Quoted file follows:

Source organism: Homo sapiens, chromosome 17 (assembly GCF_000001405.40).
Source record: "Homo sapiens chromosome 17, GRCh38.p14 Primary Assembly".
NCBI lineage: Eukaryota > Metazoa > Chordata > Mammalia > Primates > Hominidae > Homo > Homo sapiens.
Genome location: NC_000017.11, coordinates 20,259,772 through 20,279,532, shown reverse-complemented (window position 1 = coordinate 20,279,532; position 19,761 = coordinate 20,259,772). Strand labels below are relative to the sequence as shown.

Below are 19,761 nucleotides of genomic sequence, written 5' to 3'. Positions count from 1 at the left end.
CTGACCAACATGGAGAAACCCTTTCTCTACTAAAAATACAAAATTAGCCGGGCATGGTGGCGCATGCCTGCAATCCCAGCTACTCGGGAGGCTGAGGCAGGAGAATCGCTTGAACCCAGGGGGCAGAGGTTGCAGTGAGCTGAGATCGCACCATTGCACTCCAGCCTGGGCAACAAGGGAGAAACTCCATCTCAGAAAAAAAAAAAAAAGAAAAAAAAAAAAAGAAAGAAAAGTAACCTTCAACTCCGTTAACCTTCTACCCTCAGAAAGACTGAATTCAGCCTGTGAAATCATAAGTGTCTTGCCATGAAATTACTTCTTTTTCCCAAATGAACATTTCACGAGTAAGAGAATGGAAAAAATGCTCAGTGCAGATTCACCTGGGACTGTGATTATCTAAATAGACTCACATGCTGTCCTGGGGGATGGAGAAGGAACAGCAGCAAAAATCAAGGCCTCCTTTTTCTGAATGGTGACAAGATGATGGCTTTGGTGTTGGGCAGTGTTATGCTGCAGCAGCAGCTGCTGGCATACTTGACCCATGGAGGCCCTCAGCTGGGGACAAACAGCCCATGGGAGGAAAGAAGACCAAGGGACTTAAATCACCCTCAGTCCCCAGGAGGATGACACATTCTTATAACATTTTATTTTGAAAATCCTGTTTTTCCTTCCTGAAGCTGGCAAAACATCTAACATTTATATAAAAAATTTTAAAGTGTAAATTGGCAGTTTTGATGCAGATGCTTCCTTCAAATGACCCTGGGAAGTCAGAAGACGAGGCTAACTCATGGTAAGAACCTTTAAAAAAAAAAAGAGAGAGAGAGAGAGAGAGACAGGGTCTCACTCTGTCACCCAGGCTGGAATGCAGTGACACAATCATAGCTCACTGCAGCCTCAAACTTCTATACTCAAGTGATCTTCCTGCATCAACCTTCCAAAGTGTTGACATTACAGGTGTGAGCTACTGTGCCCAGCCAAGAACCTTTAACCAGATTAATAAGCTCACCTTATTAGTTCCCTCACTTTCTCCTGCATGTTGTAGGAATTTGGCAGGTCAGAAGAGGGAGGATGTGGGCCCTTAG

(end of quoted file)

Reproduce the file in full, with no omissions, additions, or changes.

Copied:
Source organism: Homo sapiens, chromosome 17 (assembly GCF_000001405.40).
Source record: "Homo sapiens chromosome 17, GRCh38.p14 Primary Assembly".
NCBI lineage: Eukaryota > Metazoa > Chordata > Mammalia > Primates > Hominidae > Homo > Homo sapiens.
Genome location: NC_000017.11, coordinates 20,259,772 through 20,279,532, shown reverse-complemented (window position 1 = coordinate 20,279,532; position 19,761 = coordinate 20,259,772). Strand labels below are relative to the sequence as shown.

Below are 19,761 nucleotides of genomic sequence, written 5' to 3'. Positions count from 1 at the left end.
CTGACCAACATGGAGAAACCCTTTCTCTACTAAAAATACAAAATTAGCCGGGCATGGTGGCGCATGCCTGCAATCCCAGCTACTCGGGAGGCTGAGGCAGGAGAATCGCTTGAACCCAGGGGGCAGAGGTTGCAGTGAGCTGAGATCGCACCATTGCACTCCAGCCTGGGCAACAAGGGAGAAACTCCATCTCAGAAAAAAAAAAAAAAGAAAAAAAAAAAAAGAAAGAAAAGTAACCTTCAACTCCGTTAACCTTCTACCCTCAGAAAGACTGAATTCAGCCTGTGAAATCATAAGTGTCTTGCCATGAAATTACTTCTTTTTCCCAAATGAACATTTCACGAGTAAGAGAATGGAAAAAATGCTCAGTGCAGATTCACCTGGGACTGTGATTATCTAAATAGACTCACATGCTGTCCTGGGGGATGGAGAAGGAACAGCAGCAAAAATCAAGGCCTCCTTTTTCTGAATGGTGACAAGATGATGGCTTTGGTGTTGGGCAGTGTTATGCTGCAGCAGCAGCTGCTGGCATACTTGACCCATGGAGGCCCTCAGCTGGGGACAAACAGCCCATGGGAGGAAAGAAGACCAAGGGACTTAAATCACCCTCAGTCCCCAGGAGGATGACACATTCTTATAACATTTTATTTTGAAAATCCTGTTTTTCCTTCCTGAAGCTGGCAAAACATCTAACATTTATATAAAAAATTTTAAAGTGTAAATTGGCAGTTTTGATGCAGATGCTTCCTTCAAATGACCCTGGGAAGTCAGAAGACGAGGCTAACTCATGGTAAGAACCTTTAAAAAAAAAAAGAGAGAGAGAGAGAGAGAGACAGGGTCTCACTCTGTCACCCAGGCTGGAATGCAGTGACACAATCATAGCTCACTGCAGCCTCAAACTTCTATACTCAAGTGATCTTCCTGCATCAACCTTCCAAAGTGTTGACATTACAGGTGTGAGCTACTGTGCCCAGCCAAGAACCTTTAACCAGATTAATAAGCTCACCTTATTAGTTCCCTCACTTTCTCCTGCATGTTGTAGGAATTTGGCAGGTCAGAAGAGGGAGGATGTGGGCCCTTAG